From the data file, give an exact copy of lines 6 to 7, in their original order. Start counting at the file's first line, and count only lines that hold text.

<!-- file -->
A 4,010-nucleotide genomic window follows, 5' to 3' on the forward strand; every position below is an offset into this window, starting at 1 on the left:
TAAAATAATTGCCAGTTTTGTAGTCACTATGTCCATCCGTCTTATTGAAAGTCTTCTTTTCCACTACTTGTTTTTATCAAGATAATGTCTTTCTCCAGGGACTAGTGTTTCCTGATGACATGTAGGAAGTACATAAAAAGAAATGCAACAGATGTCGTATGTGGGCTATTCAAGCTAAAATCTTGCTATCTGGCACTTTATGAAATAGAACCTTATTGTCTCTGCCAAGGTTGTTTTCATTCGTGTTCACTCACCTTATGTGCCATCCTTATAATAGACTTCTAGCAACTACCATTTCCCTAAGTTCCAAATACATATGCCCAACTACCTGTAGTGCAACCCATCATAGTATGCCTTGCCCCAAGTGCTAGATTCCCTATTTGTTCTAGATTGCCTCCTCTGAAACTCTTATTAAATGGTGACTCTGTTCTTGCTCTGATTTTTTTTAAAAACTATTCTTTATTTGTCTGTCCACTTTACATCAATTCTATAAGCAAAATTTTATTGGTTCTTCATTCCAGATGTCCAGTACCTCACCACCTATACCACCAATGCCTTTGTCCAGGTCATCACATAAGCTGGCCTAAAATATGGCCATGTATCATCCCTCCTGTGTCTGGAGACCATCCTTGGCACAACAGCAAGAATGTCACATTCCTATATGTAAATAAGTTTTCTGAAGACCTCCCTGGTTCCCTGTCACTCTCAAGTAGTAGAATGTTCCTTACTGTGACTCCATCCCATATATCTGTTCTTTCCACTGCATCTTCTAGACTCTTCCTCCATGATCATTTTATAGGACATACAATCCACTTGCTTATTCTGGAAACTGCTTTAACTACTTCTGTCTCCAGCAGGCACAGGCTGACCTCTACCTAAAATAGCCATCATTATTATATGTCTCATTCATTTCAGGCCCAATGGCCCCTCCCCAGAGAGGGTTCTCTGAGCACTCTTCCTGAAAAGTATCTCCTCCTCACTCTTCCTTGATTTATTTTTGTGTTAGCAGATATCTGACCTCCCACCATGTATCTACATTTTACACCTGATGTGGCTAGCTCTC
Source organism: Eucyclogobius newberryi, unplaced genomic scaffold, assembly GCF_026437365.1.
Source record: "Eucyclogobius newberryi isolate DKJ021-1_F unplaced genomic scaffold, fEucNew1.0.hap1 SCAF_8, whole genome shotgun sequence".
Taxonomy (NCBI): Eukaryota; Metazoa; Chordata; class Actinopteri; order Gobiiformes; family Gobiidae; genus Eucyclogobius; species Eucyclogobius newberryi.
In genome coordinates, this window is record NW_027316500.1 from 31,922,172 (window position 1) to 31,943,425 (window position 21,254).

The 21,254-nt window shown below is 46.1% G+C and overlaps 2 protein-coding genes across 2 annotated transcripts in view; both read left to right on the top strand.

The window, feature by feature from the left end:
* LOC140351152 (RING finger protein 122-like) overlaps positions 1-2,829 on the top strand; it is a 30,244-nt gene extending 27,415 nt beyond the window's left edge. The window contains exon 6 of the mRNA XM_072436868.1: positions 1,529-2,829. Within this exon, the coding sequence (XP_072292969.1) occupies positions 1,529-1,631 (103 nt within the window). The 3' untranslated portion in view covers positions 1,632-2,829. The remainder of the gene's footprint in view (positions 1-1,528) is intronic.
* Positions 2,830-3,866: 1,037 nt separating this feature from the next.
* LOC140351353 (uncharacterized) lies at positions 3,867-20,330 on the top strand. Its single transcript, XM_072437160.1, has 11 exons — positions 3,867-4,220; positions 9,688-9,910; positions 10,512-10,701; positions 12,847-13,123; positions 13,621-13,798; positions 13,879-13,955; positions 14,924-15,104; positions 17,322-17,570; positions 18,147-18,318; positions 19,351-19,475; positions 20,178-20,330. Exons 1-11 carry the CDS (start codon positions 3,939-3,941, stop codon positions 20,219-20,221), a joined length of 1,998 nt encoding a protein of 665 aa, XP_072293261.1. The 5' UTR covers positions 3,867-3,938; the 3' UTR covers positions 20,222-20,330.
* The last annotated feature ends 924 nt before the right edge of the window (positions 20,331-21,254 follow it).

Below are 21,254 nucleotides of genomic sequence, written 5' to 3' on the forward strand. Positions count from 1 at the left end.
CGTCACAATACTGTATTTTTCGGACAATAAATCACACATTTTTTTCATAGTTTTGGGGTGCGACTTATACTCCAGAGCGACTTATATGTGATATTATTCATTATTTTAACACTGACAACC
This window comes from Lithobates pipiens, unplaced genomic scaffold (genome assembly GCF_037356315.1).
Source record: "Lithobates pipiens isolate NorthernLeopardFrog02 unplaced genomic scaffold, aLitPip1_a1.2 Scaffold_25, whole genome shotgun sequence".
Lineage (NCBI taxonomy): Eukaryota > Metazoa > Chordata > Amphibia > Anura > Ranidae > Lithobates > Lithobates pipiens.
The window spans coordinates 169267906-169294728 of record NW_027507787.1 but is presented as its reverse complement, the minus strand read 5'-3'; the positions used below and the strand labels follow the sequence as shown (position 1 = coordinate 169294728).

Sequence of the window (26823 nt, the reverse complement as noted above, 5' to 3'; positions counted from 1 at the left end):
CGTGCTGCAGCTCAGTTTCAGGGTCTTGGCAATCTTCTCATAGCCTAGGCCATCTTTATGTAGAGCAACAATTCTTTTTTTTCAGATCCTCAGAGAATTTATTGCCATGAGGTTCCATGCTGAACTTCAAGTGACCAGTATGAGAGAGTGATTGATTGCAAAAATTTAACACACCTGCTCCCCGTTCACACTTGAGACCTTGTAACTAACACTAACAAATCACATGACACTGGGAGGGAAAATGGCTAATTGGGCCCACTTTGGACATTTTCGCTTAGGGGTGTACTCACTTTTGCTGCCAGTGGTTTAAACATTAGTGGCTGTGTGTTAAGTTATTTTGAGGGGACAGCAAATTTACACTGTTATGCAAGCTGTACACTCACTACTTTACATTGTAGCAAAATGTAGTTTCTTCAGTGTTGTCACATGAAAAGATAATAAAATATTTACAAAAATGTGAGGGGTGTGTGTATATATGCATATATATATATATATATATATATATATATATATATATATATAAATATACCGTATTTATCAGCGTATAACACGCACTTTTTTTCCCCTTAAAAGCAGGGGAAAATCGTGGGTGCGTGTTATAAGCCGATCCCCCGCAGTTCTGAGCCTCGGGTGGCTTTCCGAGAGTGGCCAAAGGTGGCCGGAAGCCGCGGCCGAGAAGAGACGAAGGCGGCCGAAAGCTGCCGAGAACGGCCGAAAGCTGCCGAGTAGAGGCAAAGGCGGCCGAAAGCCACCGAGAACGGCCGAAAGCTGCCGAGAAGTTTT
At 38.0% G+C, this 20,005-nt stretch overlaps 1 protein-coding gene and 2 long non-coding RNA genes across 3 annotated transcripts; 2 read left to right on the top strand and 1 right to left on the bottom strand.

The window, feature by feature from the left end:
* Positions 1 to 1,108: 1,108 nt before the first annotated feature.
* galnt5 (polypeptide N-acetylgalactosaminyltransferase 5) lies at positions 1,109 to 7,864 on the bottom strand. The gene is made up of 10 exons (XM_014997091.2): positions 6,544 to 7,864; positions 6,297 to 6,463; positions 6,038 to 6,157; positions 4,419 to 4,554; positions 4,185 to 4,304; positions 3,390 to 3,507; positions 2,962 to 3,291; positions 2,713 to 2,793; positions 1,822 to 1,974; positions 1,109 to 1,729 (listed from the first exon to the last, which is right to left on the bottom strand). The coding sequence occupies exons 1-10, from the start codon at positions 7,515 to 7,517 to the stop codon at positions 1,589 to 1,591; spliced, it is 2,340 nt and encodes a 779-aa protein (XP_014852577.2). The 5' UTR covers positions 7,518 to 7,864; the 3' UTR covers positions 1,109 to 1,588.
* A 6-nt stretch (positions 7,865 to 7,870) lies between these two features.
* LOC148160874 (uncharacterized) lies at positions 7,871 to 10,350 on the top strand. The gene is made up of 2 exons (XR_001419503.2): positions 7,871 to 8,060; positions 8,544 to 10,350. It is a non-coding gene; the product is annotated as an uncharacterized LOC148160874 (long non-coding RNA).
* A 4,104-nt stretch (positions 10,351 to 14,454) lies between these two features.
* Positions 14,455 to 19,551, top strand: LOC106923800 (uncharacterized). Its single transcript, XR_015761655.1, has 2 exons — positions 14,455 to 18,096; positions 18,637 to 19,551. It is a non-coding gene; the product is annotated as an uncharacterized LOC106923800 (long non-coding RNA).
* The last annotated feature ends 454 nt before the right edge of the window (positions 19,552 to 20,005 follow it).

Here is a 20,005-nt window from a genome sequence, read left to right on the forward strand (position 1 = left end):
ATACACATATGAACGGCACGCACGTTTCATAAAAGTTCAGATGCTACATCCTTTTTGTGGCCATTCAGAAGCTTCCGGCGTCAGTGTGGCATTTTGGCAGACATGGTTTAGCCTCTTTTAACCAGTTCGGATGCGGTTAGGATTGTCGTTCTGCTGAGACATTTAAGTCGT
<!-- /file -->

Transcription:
In genome coordinates, this window is record NW_027316500.1 from 31,922,172 (window position 1) to 31,943,425 (window position 21,254).

The 21,254-nt window shown below is 46.1% G+C and overlaps 2 protein-coding genes across 2 annotated transcripts in view; both read left to right on the top strand.